Multi-family therapy: a four-day intensive course for families with one-day follow-up, based on evidence and designed to support families to make changes to assist in recovery.

Further information

MFT workshops run four times a year alongside individual family-based treatment for anorexia nervosa. MFT offers a unique opportunity for your family to work intensively alongside other families to better understand and overcome the eating disorder. Each family attends four consecutive days with three follow-up days.

A range of family members can attend with the young person, including parents, grandparents and siblings across the age range.

Families who have attended these workshops report that it can be helpful gaining support from other families and learning how other families manage similar problems.

Download MFT leaflet (pdf)

Medication is not routinely used in the treatment of eating disorders. However, if the young person is also very low in mood or very anxious, medication may be considered.

Parent groups: these are groups for parents of young people with eating disorders and are held monthly. Groups are facilitated by clinicians in the team and aim to provide an opportunity to meet other parents, share experiences and gain an understanding of eating disorders and how to help as a parent.

One-day carers’ workshops: these are held three times a year jointly with adult service and provide a context to share ideas, develop skills and receive support.

Higher intensity treatment

Some young people with eating disorders find it very difficult to make the changes needed in order to get better. If a higher intensity of support is needed, the Outreach Service for Children and Adolescents (OSCA) home treatment team or Crisis team may become involved.

The home treatment team can provide intensive and home-based support, for example around mealtimes. Sometimes, this can be a way of avoiding a hospital admission. The need for higher intensity support will always be discussed with the family in advance.

Enhanced Care Pathway

The Enhanced Care Pathway (ECP) is a new, intensive service within the Oxfordshire CAMHS Eating Disorder team. Most young people respond to our community interventions, however some will need more intensive treatment, most commonly at the start of their journey towards recovery. The ECP will also be used as a ‘step-down’ for people being discharged from inpatient admission.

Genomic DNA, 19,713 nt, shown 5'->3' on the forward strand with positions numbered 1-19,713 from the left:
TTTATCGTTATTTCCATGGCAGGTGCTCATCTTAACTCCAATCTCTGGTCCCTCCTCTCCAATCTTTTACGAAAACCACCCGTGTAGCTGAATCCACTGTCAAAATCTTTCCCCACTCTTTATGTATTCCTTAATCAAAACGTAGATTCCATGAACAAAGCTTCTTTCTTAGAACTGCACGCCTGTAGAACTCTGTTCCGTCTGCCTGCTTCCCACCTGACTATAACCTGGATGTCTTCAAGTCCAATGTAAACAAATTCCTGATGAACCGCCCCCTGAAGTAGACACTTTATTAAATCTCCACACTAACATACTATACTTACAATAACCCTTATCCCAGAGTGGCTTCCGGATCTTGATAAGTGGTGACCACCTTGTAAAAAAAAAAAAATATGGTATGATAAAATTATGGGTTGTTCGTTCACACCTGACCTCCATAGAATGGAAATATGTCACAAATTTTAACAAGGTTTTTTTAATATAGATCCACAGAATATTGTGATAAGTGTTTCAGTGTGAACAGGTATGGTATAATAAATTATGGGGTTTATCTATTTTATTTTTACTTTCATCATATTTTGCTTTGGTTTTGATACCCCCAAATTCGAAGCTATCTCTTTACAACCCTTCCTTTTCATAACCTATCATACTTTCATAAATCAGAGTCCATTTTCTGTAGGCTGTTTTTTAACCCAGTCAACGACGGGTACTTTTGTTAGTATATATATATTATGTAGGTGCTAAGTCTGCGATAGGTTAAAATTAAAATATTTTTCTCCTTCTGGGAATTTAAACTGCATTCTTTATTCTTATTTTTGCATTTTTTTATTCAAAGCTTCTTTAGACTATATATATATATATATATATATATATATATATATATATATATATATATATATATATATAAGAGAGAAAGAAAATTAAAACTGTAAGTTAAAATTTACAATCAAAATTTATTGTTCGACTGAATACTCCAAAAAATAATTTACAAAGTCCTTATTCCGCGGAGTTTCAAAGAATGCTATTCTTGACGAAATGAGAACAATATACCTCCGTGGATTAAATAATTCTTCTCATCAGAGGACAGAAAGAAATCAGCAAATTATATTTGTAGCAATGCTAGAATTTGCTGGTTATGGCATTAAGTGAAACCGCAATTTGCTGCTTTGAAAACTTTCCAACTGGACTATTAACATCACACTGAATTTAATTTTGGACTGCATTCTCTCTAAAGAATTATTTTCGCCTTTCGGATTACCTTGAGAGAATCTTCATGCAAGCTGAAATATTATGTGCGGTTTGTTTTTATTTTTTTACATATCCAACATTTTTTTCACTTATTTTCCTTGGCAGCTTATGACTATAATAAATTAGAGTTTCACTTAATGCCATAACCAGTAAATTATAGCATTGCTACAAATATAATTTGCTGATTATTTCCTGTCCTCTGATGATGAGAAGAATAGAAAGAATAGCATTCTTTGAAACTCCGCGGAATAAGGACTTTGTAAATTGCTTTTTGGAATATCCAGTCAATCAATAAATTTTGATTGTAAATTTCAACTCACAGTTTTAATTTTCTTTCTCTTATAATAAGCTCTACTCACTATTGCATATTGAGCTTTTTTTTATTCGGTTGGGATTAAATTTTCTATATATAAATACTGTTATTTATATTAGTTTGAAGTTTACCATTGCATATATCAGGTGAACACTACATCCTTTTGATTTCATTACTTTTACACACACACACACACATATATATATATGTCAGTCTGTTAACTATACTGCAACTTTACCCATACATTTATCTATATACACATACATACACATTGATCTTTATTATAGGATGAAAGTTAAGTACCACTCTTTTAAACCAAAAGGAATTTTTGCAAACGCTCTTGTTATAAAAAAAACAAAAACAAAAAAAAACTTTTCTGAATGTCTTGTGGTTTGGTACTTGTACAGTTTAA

Inpatient treatment

If a young person’s physical health is at risk or if their mental health deteriorates and they are not able to access community-based care, it is sometimes necessary to refer a young person to a paediatric ward or an inpatient adolescent facility for a short period of inpatient care either locally or further afield, depending on bed availability.

Care Programme Approach

The young person will be treated within a CPA framework. This is a structured approach to care, involving the allocation of a care-coordinator, creating a care plan and having regular reviews. The GP may be invited to join CPA reviews, particularly at the time of discharge. If the GP is unable to attend the review, a clinician from the ED service may approach the GP for an update or to share information.

Length of treatment

This will usually depend on the severity and history of the eating disorder. Normally we would expect treatment to last nine months to a year (this may be around 20 sessions, spaced out for the last few months), but may take longer to achieve a full recovery.

Generally, treatment will be more intensive at the start and appointments will become further apart as recovery progresses.

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Page last reviewed: 14 February, 2023